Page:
Saturday, November 13, 2010

p.s. you might wanna flip that upside down

I've heard Jeremiah 29:11 about a million times. In fact, a fairly cheesy version of blared out of my car speakers today, "For I know the plans I have for you, declares the LORD...." I've heard it at graduation commencements, seen it in sympathy cards, spotted it on inspirational posters. And I have read it many, many times on the pages of the Bible. This time, however, I was struck by the context. I spotted the blaring "p.s" for the very first time: "I have plans to prosper you! Plans for hope, for a future! (p.s. first you are going to be in exile for a very, very long time.)"

Ok God, that's a little like saying to the hopeless, unemployed person, "I have a job for you! (p.s. first you will be financially destitute for at least three decades)"

Great. Thanks. Can't wait to start.

It sounds so backward, doesn't it? And yet as I read Jeremiah a month or so ago, I realized how much of his message calls us to interpret events in an upside down sort of way. It calls us to reconsider what good plans are. Case in point: a huge portion of the nation of Judah is dragged off into exile by the Babylonians. Those left behind are probably thinking, "Well, the punishment has come and we came out on top! God took the guilty ones and removed them from the land, and it's all smooth sailing from here." On the other hand, those trudging off across the desert, their backs to the land promised to their Fathers, their steps taking them toward the land of their oppressor, must be thinking, "The punishment for the sin of Judah has fallen on us. We are the cursed ones, and our brothers will be happy in the land again."

And God says, "Nope. Flip it upside down."

Through a vision of figs (because figs always make me think of people groups, you?), God speaks to Jeremiah about this. In the vision, there are two baskets of figgy goodness. One basket actually is figgy goodness. The other is figgy badness; the fruit is rotten. About these baskets, God says to Jeremiah,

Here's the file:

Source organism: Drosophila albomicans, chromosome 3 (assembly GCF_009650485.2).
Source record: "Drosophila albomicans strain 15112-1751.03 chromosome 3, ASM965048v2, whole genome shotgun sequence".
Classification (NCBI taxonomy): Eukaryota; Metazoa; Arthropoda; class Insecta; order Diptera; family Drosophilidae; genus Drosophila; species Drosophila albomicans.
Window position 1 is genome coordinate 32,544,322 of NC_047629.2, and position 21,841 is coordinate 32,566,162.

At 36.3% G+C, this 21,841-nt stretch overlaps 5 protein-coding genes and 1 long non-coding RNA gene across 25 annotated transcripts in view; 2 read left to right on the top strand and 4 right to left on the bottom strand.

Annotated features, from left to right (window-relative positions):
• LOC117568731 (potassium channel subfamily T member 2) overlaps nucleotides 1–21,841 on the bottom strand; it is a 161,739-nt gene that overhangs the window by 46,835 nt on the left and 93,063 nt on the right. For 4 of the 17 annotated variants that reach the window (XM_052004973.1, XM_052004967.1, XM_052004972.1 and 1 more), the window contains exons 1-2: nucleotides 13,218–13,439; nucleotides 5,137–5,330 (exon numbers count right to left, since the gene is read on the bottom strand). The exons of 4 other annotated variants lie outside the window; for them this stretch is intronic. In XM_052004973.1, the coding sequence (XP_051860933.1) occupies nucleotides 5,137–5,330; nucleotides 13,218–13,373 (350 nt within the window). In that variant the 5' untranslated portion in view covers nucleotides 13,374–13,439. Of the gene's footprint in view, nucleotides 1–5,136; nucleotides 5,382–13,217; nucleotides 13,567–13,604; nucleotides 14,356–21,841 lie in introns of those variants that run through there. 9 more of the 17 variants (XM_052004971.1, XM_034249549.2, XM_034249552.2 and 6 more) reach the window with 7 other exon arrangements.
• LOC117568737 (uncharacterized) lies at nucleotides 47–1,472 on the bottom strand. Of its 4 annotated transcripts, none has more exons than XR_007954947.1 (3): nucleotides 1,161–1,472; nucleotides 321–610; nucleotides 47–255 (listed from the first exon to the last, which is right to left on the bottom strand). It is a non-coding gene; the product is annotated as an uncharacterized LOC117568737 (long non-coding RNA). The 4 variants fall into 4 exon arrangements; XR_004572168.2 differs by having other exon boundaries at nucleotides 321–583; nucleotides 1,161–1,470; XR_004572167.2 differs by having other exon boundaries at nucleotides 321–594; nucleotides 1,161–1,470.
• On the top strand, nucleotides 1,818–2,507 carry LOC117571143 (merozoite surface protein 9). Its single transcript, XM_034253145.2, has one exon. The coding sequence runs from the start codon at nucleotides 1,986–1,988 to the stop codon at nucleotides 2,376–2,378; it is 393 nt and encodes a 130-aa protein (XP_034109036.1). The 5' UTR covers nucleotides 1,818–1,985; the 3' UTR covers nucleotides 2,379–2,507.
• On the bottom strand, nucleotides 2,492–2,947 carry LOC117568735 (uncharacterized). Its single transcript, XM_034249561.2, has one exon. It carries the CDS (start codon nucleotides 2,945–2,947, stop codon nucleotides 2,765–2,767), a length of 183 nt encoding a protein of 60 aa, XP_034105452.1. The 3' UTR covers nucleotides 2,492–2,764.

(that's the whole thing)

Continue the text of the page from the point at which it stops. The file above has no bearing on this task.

"Like these good figs, I regard as good the exiles from Judah, whom I sent away from this place to the land of the Babylonians. My eyes will watch over them for their good, and I will bring them back to this land. I will build them up and not tear them down; I will plant them and not uproot them. I will give them a heart to know me, that I am the LORD. They will be my people, and I will be their God, for they will return to me with all their heart." (24:5-7)

It's good to be a good fig, no? As for the rotten fruit, God says,

"But like the poor figs, which are so bad that they cannot be will I deal with Zedekiah king of Judah, his officials, and the survivors from Jerusalem, whether they remain in this land or live in Egypt. I will make them abhorrent and an offense to all the kingdoms of the earth, a reproach and a byword, an object of riducule and cursing, wherever I banish them. I will send the sword, famine and plague against them until they are destroyed from the land I gave to them and their fathers." (24:8-10)

Suddenly Babylon sounds like Candy Land, right? Suddenly there's no place like anywhere-but-home.

It seems that those who escaped being captured by the Babylonians and remain in Jerusalem are not, in fact, the lucky ones. Not even the king. They were not spared because they are awesome. In fact, the scene in Jerusalem is about to make exile look like an evening with Mr. Rogers. Yes folks, those who think they have come out on top will soon be dead. And those who think they have been forever rejected? They will soon be planting vineyards in Babylon, far from home but safe and well.

Now I can't paint a dichotomy of good and evil kind of image here. I mean, the ones who are stuck checking out the Babylonian real estate market for a 70 year investment aren't all innocent cherubs. They have a long way to go in mending their ways, and the prophet Ezekiel is on his way to lay down the divine smack. But they are the figs with a future. Their story doesn't end in sword and famine and plague. It ends in prosperity and hope. In between now and the end, though, there is a long walk to Babylon and a lot of years away from home.

In the end, I guess the whole thing has me wondering how limited our interpretations of "good" and "prosperous" plans are. Do we quote Jeremiah 29:11 with the underlying assumption that it can serve as a sort of talisman against such "bad" things as, oh, I don't know....exile? Would we consider the verse a dud if God's plans led us to a slave market in the middle east, with our own lives up for the bidding? (Makes me think of a guy I once read about named Joseph....) Maybe it all means that when we look around at the situations of our lives, when we begin to interpret who ended up with the good plans and who got the rotten fig...when we look at those things, we need to listen long enough to let the Father say,

"Nope. Flip it upside down."